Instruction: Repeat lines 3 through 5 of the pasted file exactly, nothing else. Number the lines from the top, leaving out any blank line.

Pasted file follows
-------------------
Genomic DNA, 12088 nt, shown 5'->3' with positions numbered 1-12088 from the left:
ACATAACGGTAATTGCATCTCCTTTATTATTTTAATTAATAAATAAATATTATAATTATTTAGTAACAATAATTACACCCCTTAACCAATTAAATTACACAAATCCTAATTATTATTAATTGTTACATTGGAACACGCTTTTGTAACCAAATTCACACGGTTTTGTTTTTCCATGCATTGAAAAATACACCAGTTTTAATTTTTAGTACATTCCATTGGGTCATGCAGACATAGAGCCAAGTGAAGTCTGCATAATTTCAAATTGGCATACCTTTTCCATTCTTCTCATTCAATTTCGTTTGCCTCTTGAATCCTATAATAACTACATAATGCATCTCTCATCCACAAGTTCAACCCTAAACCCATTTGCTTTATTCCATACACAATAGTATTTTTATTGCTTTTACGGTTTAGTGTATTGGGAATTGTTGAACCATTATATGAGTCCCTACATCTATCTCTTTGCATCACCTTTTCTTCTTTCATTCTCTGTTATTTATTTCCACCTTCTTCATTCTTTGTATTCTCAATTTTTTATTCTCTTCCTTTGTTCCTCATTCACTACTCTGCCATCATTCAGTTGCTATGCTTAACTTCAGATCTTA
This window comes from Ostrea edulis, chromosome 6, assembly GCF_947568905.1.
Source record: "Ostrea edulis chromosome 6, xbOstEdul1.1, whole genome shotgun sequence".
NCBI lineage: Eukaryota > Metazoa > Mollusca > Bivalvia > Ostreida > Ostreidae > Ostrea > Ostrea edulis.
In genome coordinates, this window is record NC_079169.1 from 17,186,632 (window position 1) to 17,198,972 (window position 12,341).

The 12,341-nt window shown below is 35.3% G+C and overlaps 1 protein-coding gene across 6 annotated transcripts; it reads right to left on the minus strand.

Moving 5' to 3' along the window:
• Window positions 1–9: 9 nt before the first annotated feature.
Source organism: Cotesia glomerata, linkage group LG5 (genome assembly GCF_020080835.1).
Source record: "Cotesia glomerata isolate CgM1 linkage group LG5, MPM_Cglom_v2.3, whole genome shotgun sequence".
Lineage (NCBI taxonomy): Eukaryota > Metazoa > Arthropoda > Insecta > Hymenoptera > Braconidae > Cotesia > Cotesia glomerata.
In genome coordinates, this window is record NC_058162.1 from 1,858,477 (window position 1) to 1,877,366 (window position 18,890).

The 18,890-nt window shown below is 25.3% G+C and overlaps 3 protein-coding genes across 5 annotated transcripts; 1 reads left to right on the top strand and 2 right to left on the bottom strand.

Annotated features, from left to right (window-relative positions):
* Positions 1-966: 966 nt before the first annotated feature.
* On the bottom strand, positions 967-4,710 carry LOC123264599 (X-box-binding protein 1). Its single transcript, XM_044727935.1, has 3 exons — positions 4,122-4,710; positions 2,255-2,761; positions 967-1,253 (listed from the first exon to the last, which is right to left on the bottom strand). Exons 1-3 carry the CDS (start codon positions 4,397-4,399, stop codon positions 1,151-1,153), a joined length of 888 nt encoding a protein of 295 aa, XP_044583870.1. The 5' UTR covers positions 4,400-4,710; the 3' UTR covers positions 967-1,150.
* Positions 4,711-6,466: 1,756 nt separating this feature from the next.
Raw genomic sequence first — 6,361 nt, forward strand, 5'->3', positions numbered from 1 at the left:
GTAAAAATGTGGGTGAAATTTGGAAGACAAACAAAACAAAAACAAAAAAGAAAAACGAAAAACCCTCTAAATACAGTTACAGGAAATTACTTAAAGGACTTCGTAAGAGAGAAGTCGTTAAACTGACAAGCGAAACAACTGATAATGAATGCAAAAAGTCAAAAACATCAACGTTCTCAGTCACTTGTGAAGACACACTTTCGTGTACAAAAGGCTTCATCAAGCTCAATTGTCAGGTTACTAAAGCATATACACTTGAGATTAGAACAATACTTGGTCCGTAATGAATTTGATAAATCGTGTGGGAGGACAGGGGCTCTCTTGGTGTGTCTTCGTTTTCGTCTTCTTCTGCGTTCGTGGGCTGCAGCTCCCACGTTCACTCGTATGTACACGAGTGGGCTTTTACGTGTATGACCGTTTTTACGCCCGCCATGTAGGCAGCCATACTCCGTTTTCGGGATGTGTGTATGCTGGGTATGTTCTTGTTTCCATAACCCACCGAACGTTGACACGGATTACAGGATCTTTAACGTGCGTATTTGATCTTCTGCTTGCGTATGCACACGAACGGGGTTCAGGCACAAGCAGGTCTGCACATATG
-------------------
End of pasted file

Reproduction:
This window comes from Ostrea edulis, chromosome 6, assembly GCF_947568905.1.
Source record: "Ostrea edulis chromosome 6, xbOstEdul1.1, whole genome shotgun sequence".
NCBI lineage: Eukaryota > Metazoa > Mollusca > Bivalvia > Ostreida > Ostreidae > Ostrea > Ostrea edulis.